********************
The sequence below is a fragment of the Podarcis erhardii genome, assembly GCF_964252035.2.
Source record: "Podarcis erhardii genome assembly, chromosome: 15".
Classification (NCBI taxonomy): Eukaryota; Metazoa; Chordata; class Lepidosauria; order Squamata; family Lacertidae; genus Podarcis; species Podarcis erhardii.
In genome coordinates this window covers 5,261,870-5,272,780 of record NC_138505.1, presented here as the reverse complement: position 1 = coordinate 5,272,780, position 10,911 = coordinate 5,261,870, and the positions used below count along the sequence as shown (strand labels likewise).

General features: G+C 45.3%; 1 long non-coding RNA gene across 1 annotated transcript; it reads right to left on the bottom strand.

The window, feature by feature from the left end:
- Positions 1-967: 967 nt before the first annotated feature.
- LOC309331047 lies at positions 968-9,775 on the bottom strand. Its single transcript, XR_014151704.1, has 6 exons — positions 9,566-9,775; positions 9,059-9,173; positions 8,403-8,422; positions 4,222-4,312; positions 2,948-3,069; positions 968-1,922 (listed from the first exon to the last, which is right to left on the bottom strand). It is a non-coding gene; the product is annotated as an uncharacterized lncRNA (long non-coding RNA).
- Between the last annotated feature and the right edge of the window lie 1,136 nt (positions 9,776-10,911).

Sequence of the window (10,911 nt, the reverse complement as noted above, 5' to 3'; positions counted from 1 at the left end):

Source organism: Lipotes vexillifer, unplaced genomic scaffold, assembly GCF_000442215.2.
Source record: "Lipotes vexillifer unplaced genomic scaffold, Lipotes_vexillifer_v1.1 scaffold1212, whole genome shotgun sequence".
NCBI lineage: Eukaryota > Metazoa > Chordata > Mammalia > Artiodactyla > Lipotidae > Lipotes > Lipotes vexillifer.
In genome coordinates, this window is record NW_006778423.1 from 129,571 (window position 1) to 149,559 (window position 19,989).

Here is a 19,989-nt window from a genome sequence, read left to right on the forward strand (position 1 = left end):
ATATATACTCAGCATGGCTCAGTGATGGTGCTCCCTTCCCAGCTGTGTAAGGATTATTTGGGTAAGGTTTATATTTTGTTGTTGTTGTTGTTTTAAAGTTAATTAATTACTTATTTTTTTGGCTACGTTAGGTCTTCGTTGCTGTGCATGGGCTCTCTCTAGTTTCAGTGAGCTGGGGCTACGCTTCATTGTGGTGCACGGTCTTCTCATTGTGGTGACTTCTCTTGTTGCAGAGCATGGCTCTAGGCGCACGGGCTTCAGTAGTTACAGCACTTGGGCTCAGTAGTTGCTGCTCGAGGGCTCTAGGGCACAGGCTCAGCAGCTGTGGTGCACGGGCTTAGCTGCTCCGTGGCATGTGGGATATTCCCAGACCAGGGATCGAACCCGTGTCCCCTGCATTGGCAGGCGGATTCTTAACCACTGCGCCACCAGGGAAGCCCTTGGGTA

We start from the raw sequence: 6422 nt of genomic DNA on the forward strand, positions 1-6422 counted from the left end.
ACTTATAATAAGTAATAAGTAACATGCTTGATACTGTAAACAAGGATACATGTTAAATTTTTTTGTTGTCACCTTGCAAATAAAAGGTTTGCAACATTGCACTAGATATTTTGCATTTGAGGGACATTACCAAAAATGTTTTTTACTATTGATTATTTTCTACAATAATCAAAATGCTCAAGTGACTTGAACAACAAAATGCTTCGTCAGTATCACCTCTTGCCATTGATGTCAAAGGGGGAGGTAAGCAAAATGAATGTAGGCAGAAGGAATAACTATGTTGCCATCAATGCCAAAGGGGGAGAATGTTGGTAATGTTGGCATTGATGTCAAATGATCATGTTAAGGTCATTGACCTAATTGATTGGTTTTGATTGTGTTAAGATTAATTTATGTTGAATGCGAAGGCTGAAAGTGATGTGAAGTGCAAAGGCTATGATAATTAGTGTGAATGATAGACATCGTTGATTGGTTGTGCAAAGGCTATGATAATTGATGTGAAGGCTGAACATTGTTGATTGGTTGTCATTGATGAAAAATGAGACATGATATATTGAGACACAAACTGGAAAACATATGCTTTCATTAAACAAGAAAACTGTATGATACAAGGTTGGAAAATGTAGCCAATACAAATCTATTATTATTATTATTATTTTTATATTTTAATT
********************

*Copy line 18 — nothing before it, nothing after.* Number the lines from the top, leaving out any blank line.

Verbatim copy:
ACTTATAATAAGTAATAAGTAACATGCTTGATACTGTAAACAAGGATACATGTTAAATTTTTTTGTTGTCACCTTGCAAATAAAAGGTTTGCAACATTGCACTAGATATTTTGCATTTGAGGGACATTACCAAAAATGTTTTTTACTATTGATTATTTTCTACAATAATCAAAATGCTCAAGTGACTTGAACAACAAAATGCTTCGTCAGTATCACCTCTTGCCATTGATGTCAAAGGGGGAGGTAAGCAAAATGAATGTAGGCAGAAGGAATAACTATGTTGCCATCAATGCCAAAGGGGGAGAATGTTGGTAATGTTGGCATTGATGTCAAATGATCATGTTAAGGTCATTGACCTAATTGATTGGTTTTGATTGTGTTAAGATTAATTTATGTTGAATGCGAAGGCTGAAAGTGATGTGAAGTGCAAAGGCTATGATAATTAGTGTGAATGATAGACATCGTTGATTGGTTGTGCAAAGGCTATGATAATTGATGTGAAGGCTGAACATTGTTGATTGGTTGTCATTGATGAAAAATGAGACATGATATATTGAGACACAAACTGGAAAACATATGCTTTCATTAAACAAGAAAACTGTATGATACAAGGTTGGAAAATGTAGCCAATACAAATCTATTATTATTATTATTATTTTTATATTTTAATT